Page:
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Detection Technology Of Toxic And Harmful Gases in Confined Space

2021-6-30      View:

OSHA defined the procedure for entering the confined space in osha29cfr1910.146 in April 1993. It defines the confined space as follows:


  • The space is large enough for workers to enter the work


  • Workers' access is restricted


  • The structure design is not suitable for workers to work continuously in them, while the confined space should also have the following characteristics:


  • Containing, or may contain, dangerous gases (atmosphere) present


  • Contains substances that may cause erosion


  • Have a structure that can cause the entry personnel to fall into or suffocate


  • Have recognized health hazards


Examples of confined spaces are everywhere in our daily work: tanks and containers, sewers and other underground pipelines, underground facilities, grain silos, railway tankers, ship tanks, tunnels, closed transport channels, etc.


What are the dangers in the confined space? In fact, in addition to mechanical accidents such as falling and bumping, the greatest danger to workers in confined spaces is the toxic and harmful gas. The research reports published by NIOSH and OSHA show that many fatal accidents in confined space are related to the gas composition in the space. These dangerous components may exist before workers enter the confined space or may be formed by their activities in the meantime. It can be said that the lack of detection of dangerous gas before and during the work of workers is an important reason for most accidents in confined spaces.


The dangerous gases in confined space can be divided into three categories: oxygen level (insufficient or excessive), combustible gas, and toxic gas. In many cases, carbon monoxide and hydrogen sulfide are considered to be the main causes of human death. But the reality may be more complex, and some toxic gases are not common, but the hazards they cause may be more lethal, especially for workers with long-term physical damage and life threat. For example, workers may not encounter the toxic and harmful gases (oxygen, combustible gas, carbon monoxide, hydrogen sulfide) mentioned above when cleaning the benzene tank, but the residual benzene vapor in the tank can be enough to cause the workers' short-term or long-term toxic reaction (the immediate lethal amount of benzene is 500ppm, that is, 0.05% volume ratio!).


Oxygen deficiency and excess


Oxygen deficiency in confined space is a frequent situation. There are many reasons for oxygen deficiency, such as microbial behavior (such as decomposition of rats mentioned at the beginning), replacement (other gases such as nitrogen, dry ice, and other entering space to reduce air volume), combustion, oxidation (such as rust), absorption and adsorption (such as wet activated carbon). Working behavior is also an important reason. The use of solvents, coatings, cleaners, or heating can affect the oxygen content. Two concentration points should be considered in the detection of oxygen concentration in confined space: too low oxygen concentration will cause asphyxia; Oxygen that exceeds a constant may cause unimaginable acceleration or improvement of combustion or other chemical reactions. The concentration of oxygen in normal air is about 20.9%, and other components (over 78%) are mainly nitrogen, and also include a small amount of water vapor, carbon dioxide, and other trace gases.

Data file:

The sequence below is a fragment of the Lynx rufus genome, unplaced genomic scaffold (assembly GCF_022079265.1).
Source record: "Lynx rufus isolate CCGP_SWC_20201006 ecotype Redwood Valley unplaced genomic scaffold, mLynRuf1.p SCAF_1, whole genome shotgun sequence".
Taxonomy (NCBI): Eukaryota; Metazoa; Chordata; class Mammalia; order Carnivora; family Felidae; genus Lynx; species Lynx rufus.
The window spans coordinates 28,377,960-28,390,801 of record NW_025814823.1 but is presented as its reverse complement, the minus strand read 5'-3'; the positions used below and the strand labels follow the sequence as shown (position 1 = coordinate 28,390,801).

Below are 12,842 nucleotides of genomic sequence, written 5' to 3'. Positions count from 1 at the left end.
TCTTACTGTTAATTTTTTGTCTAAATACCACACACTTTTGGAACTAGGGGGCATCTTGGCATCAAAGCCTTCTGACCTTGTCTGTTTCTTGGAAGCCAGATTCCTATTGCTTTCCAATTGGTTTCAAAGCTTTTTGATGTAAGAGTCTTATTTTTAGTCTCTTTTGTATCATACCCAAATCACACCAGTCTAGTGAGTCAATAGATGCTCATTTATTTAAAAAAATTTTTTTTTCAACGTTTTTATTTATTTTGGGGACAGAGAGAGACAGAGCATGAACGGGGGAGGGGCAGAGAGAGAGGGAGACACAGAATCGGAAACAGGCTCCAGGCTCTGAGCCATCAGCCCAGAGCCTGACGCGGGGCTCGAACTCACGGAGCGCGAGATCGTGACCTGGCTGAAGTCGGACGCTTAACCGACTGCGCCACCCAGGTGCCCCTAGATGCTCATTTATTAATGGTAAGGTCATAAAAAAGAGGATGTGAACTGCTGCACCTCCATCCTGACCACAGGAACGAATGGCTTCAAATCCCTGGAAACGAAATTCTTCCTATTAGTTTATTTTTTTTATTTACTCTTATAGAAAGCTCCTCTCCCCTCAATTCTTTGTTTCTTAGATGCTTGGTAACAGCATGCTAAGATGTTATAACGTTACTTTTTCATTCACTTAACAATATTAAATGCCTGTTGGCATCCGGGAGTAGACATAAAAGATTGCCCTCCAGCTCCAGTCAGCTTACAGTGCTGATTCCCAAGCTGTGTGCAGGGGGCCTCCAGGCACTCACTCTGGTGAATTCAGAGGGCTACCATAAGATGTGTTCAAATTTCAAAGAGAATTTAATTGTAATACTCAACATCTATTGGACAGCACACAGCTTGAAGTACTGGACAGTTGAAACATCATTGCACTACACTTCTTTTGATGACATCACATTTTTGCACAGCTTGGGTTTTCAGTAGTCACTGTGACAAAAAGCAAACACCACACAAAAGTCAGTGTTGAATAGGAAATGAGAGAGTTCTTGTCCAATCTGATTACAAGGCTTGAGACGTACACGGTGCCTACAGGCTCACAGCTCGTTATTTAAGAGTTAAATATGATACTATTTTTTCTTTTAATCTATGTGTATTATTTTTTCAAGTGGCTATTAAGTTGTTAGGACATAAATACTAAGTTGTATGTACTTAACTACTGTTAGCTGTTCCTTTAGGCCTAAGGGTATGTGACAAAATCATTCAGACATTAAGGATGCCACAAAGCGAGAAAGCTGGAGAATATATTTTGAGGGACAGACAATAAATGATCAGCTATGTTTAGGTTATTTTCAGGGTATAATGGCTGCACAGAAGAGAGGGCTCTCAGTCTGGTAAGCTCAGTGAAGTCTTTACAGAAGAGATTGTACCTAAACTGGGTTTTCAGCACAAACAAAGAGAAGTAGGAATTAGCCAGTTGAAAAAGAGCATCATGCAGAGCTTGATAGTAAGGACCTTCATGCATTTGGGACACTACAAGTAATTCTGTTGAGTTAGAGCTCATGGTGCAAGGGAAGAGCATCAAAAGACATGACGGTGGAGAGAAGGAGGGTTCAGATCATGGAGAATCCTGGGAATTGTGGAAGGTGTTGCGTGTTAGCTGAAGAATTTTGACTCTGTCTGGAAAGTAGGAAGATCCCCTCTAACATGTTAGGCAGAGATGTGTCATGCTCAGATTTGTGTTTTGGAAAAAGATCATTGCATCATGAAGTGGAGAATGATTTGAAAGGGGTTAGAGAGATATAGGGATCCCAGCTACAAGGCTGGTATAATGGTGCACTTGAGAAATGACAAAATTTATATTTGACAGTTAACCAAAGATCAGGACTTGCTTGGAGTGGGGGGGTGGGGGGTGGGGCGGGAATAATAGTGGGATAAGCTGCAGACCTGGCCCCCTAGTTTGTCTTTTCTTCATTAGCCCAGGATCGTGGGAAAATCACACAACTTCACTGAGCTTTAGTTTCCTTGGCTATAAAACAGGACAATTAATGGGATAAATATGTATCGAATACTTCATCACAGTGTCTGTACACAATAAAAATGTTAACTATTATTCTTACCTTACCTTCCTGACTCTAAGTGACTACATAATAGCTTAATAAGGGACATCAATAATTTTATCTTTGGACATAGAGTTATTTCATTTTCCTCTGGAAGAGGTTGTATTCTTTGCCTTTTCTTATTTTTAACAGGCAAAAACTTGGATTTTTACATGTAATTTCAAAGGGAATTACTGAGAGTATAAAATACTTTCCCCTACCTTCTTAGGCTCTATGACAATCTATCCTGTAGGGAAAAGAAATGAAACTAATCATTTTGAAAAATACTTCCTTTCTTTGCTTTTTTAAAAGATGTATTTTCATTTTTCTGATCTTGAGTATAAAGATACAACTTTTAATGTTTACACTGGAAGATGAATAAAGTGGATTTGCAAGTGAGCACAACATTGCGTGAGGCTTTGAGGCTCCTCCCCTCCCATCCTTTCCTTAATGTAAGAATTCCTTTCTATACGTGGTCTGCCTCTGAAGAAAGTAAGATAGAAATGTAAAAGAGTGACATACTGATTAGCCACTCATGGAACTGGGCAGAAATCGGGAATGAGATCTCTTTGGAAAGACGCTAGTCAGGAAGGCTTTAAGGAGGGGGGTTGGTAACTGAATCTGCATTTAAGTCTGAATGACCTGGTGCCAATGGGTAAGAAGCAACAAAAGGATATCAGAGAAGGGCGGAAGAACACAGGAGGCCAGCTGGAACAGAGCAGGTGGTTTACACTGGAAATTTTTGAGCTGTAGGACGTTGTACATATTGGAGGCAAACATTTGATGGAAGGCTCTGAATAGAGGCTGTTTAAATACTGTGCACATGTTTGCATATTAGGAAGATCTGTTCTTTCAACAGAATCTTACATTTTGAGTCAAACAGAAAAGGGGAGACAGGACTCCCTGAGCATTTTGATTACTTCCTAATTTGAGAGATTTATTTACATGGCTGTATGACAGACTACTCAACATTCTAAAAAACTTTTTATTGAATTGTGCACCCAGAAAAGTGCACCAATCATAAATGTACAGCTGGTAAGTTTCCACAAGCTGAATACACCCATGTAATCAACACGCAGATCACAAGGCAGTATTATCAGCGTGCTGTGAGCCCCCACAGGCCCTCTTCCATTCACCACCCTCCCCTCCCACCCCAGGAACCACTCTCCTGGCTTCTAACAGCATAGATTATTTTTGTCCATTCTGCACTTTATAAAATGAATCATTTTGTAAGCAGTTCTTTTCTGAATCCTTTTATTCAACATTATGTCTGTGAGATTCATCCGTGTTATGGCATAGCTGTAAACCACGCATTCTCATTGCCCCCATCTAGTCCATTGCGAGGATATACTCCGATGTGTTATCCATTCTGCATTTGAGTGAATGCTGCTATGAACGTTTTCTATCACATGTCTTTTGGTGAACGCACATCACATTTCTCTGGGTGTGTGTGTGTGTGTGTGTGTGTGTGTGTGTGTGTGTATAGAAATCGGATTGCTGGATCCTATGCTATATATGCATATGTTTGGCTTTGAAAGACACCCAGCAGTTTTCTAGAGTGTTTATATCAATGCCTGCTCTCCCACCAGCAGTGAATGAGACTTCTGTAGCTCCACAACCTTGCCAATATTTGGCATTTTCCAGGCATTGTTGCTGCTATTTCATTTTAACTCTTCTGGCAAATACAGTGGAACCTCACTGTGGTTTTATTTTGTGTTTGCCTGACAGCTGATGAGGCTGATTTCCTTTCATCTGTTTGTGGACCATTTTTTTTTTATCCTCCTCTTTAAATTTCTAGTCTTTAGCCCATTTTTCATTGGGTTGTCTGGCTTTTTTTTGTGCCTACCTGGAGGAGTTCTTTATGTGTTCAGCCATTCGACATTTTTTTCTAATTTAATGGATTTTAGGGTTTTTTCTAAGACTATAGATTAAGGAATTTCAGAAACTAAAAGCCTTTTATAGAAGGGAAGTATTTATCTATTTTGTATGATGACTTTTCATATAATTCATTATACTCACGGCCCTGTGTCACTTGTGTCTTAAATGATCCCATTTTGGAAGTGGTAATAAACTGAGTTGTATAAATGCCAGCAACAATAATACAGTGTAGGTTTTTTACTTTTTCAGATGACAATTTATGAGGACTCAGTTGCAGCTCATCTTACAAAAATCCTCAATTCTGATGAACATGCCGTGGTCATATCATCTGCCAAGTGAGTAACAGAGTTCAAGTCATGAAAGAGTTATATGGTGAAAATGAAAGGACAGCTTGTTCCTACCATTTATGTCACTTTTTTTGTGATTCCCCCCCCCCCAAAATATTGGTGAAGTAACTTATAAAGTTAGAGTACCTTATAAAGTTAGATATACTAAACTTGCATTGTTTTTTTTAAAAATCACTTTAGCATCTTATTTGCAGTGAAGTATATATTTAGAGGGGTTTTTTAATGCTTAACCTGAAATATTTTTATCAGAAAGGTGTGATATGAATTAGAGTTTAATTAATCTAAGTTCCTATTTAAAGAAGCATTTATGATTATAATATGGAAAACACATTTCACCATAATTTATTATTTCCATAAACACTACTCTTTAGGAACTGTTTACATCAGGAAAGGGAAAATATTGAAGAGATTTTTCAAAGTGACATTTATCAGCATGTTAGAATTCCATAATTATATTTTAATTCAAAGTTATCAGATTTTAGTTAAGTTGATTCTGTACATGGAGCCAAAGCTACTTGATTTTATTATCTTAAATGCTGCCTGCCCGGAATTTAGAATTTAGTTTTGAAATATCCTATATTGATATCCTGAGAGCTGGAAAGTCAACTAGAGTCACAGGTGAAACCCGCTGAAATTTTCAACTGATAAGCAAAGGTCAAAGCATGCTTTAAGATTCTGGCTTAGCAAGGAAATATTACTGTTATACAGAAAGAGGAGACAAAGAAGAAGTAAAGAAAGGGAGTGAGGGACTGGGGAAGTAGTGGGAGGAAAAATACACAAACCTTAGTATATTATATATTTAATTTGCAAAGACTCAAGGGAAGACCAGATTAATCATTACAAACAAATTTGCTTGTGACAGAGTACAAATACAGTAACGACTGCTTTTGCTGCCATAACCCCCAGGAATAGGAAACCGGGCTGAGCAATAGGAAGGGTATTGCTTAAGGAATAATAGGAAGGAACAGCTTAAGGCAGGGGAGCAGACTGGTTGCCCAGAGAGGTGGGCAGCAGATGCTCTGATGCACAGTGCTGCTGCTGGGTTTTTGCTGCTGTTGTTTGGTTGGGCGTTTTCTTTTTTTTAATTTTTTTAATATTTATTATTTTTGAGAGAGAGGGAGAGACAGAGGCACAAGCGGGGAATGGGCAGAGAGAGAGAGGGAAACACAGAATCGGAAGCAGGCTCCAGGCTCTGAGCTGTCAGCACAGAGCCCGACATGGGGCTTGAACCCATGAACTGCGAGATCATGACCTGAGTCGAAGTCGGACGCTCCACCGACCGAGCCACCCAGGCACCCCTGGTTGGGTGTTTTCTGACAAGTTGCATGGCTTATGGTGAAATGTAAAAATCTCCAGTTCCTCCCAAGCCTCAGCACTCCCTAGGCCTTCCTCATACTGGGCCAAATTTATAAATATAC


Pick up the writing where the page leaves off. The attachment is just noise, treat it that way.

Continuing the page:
The effect of hypoxia and oxygen enrichment on the human body


Oxygen concentration (% volume) symptom (under atmospheric pressure)


>23.5% oxygen-rich, with strong explosion risk


20.9% oxygen concentration is normal


19.5% oxygen minimum allowable concentration


15-19% reduces efficiency and can cause head, lung, and circulatory system problems


10-12% shortness of breath, loss of judgment, purple lips


8-10% of the patients suffering from mental loss, fainting, unconscious, pale face, purple lips, nausea, and vomiting


6-8% 8 minutes, 100% fatal, 6 minutes 50% fatal, 4-5 minutes can be cured after treatment


Convulsions, respiratory arrest, death in 4-6% 40 seconds


The above data may vary depending on the health and physical condition of the individual


Combustible gas and steam


Combustible gases and vapors encountered in confined spaces may come from several aspects. Leakage between underground pipelines (between cable and urban gas pipelines), residual inside the container, bacterial decomposition, work products, etc. Common combustible gases include methane, natural gas, hydrogen, volatile organic compounds, etc.


We will encounter a variety of combustible gases and vapors, both when we enter the confined space and after entering the work. When their concentration is enough, many substances' vapor and gas become combustible dangerous gas. If they encounter a fire source and provide certain energy, they will burn or explode. Sources of fire in confined spaces may include work activities that generate heat, fire tools, light sources, power tools, electronic instruments, and even static electricity.


There are four conditions for combustion or explosion: the gas must contain the proper amount of oxygen, a proper amount of gas (exceeding the explosion limit of combustible gas), a fire source, and enough molecular energy to maintain the fire chain reaction. These four conditions are generally referred to as "five quadrilateral". If any of these four is not or is insufficient, combustion cannot occur, which is why oxygen concentration must be detected when measuring explosive gas.


Toxic gases and vapors


There may be many toxic gases in the confined space. It can be existing in a confined space or produced during work. Sometimes, some substances will appear in the short-term sudden volatilization of some substances, so the types of toxic gases in confined space may be various. The toxic substances in the air are generally classified according to their physiological effects on workers exposed to the site. Toxic substances can be used for two time periods of symptoms: acute or chronic. Therefore, it is necessary to establish the exposure level of various substances in the workplace to provide the basis for safety protection. The working hours of workers are related to the concentration of toxic gases, and exceeding the exposure level of these regulations will pose a great threat to the personal safety of workers.